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Why dual-stage rotary vane pump is running hot?

dual-stage rotary vane pump is running

So, your dual-stage rotary vane pump is running hot, huh? It’s a common issue with these pumps, and if not addressed promptly, it could lead to some serious problems. Here are some reasons why this might be happening:

  • The fan might have fewer blades than needed, or it could be spinning too slow, resulting in low air pressure and volume.
  • The motor current or power might be too high.
  • Dust might have entered the device, contaminating the pump oil and reducing its cooling capability. This, along with a clogged vacuum pump exhaust filter, can cause the temperature to rise.
  • Low voltage could be causing high current.

Now, some of these factors can’t be changed easily. For instance, the motor power and speed are usually matched to the device, and the motor speed determines the fan speed, which can’t be changed. You could add more blades to the fan, but that might cause imbalance and increase vibrations. So, what can you do when your pump starts running hot? Here are some solutions from BTLAS:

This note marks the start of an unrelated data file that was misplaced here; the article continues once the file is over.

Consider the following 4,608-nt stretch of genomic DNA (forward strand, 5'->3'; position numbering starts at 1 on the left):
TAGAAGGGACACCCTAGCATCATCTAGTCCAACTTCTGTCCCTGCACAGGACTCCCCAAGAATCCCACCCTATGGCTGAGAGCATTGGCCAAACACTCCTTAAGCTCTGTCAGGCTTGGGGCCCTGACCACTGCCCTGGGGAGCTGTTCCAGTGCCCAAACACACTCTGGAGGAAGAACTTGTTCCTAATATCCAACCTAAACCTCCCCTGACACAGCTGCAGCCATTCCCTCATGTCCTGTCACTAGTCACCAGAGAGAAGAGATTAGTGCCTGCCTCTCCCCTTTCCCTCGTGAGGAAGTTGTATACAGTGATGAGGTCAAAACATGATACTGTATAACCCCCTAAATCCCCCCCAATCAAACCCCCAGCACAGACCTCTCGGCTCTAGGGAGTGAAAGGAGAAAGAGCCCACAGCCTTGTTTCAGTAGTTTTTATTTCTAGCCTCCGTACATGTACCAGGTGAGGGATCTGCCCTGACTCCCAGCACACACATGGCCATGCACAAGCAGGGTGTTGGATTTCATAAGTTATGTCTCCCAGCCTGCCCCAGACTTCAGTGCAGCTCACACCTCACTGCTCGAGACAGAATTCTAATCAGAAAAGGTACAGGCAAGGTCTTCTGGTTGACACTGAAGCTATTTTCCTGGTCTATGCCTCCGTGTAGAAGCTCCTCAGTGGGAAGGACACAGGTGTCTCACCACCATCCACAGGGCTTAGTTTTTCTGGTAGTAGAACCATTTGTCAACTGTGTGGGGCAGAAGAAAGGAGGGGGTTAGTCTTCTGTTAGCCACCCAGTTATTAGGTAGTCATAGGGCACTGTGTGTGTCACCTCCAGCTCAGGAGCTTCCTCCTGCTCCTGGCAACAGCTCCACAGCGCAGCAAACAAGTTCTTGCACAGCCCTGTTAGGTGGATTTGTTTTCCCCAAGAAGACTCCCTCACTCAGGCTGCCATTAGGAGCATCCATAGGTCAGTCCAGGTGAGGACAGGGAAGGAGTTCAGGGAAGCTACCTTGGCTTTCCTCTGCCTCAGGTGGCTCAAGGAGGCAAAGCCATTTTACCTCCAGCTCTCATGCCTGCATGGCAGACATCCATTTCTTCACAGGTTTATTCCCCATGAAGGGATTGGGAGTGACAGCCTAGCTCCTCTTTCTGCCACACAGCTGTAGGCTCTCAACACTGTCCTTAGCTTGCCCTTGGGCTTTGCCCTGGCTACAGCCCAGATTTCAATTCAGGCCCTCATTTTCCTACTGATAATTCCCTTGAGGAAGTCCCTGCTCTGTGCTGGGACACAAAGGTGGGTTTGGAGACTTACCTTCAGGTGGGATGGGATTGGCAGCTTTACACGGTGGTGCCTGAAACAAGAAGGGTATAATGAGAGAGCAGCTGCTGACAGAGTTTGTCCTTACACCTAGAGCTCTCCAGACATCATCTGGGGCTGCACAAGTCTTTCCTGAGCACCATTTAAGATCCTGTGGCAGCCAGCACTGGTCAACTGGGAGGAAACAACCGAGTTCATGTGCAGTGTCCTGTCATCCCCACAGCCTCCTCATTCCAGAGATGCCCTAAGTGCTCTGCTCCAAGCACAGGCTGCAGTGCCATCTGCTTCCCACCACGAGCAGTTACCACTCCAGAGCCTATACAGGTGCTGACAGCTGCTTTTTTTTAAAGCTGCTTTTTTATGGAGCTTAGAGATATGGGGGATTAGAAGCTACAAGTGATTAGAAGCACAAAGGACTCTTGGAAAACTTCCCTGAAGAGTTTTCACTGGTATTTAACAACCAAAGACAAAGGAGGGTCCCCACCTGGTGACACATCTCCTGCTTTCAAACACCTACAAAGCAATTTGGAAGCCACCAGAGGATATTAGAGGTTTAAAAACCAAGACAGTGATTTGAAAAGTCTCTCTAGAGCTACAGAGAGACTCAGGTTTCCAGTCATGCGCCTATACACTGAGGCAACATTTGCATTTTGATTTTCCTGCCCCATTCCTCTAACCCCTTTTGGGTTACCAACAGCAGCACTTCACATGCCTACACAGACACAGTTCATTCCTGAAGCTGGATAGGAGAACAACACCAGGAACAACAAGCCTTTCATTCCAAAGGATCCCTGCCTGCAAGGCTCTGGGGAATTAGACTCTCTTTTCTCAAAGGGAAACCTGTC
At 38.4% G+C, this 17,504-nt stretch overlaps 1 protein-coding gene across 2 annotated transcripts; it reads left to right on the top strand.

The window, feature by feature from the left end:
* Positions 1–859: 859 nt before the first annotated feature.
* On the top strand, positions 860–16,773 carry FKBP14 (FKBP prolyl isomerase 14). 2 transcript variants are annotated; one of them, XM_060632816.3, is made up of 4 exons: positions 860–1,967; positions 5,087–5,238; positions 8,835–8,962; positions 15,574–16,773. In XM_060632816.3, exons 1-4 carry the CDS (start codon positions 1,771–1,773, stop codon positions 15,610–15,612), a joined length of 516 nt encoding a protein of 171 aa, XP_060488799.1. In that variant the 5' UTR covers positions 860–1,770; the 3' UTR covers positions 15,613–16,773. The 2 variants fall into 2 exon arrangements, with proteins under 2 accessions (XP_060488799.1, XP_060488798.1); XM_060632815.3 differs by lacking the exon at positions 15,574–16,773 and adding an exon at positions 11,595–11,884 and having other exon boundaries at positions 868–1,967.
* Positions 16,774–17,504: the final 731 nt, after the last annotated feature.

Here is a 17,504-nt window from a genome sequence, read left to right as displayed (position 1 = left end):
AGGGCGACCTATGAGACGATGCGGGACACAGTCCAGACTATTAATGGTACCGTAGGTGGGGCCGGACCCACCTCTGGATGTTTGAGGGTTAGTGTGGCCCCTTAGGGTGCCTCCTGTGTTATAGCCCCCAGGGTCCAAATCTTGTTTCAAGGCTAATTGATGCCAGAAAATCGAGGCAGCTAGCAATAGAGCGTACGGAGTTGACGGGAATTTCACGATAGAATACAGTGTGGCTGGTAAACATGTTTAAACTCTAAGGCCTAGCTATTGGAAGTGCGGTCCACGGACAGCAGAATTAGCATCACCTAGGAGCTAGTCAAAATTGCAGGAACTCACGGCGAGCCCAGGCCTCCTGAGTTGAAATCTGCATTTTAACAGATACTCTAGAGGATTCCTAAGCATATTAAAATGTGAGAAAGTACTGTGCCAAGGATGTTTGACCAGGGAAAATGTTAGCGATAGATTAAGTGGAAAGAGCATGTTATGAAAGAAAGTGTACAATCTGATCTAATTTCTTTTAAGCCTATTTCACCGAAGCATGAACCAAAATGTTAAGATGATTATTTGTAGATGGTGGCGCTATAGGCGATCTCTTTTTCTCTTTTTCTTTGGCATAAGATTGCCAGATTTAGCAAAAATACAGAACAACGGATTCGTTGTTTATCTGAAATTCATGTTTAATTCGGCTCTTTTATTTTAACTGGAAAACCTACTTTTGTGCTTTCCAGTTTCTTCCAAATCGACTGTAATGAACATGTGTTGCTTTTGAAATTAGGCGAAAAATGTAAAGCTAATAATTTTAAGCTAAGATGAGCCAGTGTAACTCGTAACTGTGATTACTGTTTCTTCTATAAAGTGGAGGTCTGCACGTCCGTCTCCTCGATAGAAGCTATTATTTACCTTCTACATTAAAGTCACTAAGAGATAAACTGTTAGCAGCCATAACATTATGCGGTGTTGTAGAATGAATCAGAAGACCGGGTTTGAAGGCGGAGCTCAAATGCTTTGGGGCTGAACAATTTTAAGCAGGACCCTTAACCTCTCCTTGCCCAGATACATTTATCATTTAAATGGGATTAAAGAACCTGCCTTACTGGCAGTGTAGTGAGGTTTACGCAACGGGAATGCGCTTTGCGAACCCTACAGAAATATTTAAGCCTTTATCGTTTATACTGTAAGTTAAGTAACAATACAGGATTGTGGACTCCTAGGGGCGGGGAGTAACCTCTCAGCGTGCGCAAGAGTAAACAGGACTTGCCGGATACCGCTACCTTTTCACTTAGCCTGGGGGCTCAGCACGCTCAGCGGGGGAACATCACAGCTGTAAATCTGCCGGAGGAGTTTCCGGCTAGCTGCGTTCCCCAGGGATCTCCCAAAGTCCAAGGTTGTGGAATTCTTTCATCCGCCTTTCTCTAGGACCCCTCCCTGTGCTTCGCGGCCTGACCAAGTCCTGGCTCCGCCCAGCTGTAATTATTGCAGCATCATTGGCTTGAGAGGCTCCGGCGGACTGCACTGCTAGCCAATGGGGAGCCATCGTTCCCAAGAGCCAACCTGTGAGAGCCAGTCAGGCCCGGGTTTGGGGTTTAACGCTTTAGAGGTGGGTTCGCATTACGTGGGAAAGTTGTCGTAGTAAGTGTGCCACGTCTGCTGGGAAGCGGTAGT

1. You could extend the fan cover of the pump and install an axial flow fan with the same diameter. This fan would be powered by a separate power source, and after starting the device, you’d need to turn off the axial flow fan after half an hour to cool down the main unit and control the temperature.
  2. Regular cleaning and dust removal are essential. Make sure the motor’s cooling system isn’t blocked, the vacuum pump oil isn’t contaminated, and the vacuum pump exhaust filter isn’t clogged.
  3. Increasing the busbar voltage to around 400 volts could help.
  4. The oil used in the dual-stage rotary vane pump should have good viscosity performance and a low vapor pressure to maintain high vacuum levels. And of course, a good vacuum pump exhaust filter ensures clean emissions from your vacuum equipment.

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